Mack’s Vikner: ’06 looking good

Feb. 15, 2006
TAMPA, FL. Paul Vikner, president & CEO of Mack Trucks, believes truck sales in 2006 will be as strong – if not stronger – than they were in 2005

TAMPA, FL. Paul Vikner, president & CEO of Mack Trucks, believes truck sales in 2006 will be as strong – if not stronger – than they were in 2005. He bases that view on positive economic fundamentals as well as fleets pre-buying new trucks early in their cycle to avoid the more expensive 2007 models.

“We took in a record number of orders in January and, as of right now, our February order totals are running double those of January,” Vikner said here during a presentation at the 50th annual Technology & Maintenance Council meeting. “Housing starts, consumer spending, infrastructure investment – all of the economic fundamentals are there. And I think there is no debate that a serious pre-buy ahead of 2007 is already well underway. All of that is pointing to continued strong sales in 2006 for our industry.”

He noted that truck sales and build rates set records in 2005, while truck orders posted their fourth-best showing ever. He expects more of the same in 2006.

Total Class 8 retail truck sales topped 329,000 units in 2005, Vikner said, with the build rate reaching 341,000 units. New truck orders totaled 335,000 in 2005, with 2004 posting the largest number of orders ever at 385,000 units, he said.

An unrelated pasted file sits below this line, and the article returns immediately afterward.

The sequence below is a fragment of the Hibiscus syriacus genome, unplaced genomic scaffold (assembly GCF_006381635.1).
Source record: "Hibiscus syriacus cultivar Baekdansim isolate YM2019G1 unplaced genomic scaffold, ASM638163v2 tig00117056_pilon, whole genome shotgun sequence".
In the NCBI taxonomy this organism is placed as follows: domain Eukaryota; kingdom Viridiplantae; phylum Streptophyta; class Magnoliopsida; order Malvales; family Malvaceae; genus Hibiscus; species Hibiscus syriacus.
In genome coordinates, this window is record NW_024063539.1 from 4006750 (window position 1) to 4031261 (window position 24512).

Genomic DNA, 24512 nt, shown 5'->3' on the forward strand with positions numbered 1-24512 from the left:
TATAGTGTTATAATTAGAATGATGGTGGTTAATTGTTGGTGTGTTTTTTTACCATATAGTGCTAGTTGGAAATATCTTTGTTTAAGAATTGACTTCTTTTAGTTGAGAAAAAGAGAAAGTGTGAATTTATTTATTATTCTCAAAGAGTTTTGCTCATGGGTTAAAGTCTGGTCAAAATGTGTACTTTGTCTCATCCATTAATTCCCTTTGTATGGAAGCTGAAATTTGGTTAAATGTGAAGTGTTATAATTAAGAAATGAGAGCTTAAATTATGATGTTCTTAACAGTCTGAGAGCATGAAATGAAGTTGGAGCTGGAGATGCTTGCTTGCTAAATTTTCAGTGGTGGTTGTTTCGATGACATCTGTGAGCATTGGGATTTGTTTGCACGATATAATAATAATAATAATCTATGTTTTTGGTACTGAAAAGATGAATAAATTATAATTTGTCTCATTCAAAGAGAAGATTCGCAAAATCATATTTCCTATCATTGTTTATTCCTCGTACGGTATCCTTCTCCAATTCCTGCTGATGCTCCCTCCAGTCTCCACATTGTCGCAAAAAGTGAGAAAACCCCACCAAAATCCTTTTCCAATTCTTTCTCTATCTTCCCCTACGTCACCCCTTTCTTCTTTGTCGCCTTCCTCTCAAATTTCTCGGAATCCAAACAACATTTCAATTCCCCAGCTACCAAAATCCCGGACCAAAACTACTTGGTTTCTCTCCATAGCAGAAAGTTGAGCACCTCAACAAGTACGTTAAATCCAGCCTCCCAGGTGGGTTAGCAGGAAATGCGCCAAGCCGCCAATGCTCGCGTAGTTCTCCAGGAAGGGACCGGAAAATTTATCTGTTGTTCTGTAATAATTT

“We believe, based on the trends we’re seeing right now, that in all likelihood 2006 sales are going to match the 2005 level – even exceed them,” Vikner said.

“Now, though overall economic conditions appear strong for the rest of 2006, the one wild card is oil prices,” he cautioned. “They were up significantly in at the end of 2005 and reached higher levels earlier this year – driven in part by Iranian economic responses to their nuclear program in terms of possible U.N. sanctions against Iran.”

The issue facing truck buyers now, said Vikner, is whether enough order slots will be left in 2006 for them to pre-buy all the trucks they’d like.

“It’s unlikely that we, the OEMs, are going to add plant capacity and it’s even unlikelier that our suppliers will,” he noted. “That means customers are going to face a tough call soon as we expect by May that order slots are going to be filled up for the year. The decision they face is to either buy ’07 trucks or risk not having enough rolling stock to meet freight demand – and ’07 model pricing is going to play a large role in that decision-making process.”

About the Author

Sean Kilcarr | Editor in Chief

Sean previously reported and commented on trends affecting the many different strata of the trucking industry. Also be sure to visit Sean's blog Trucks at Work where he offers analysis on a variety of different topics inside the trucking industry.

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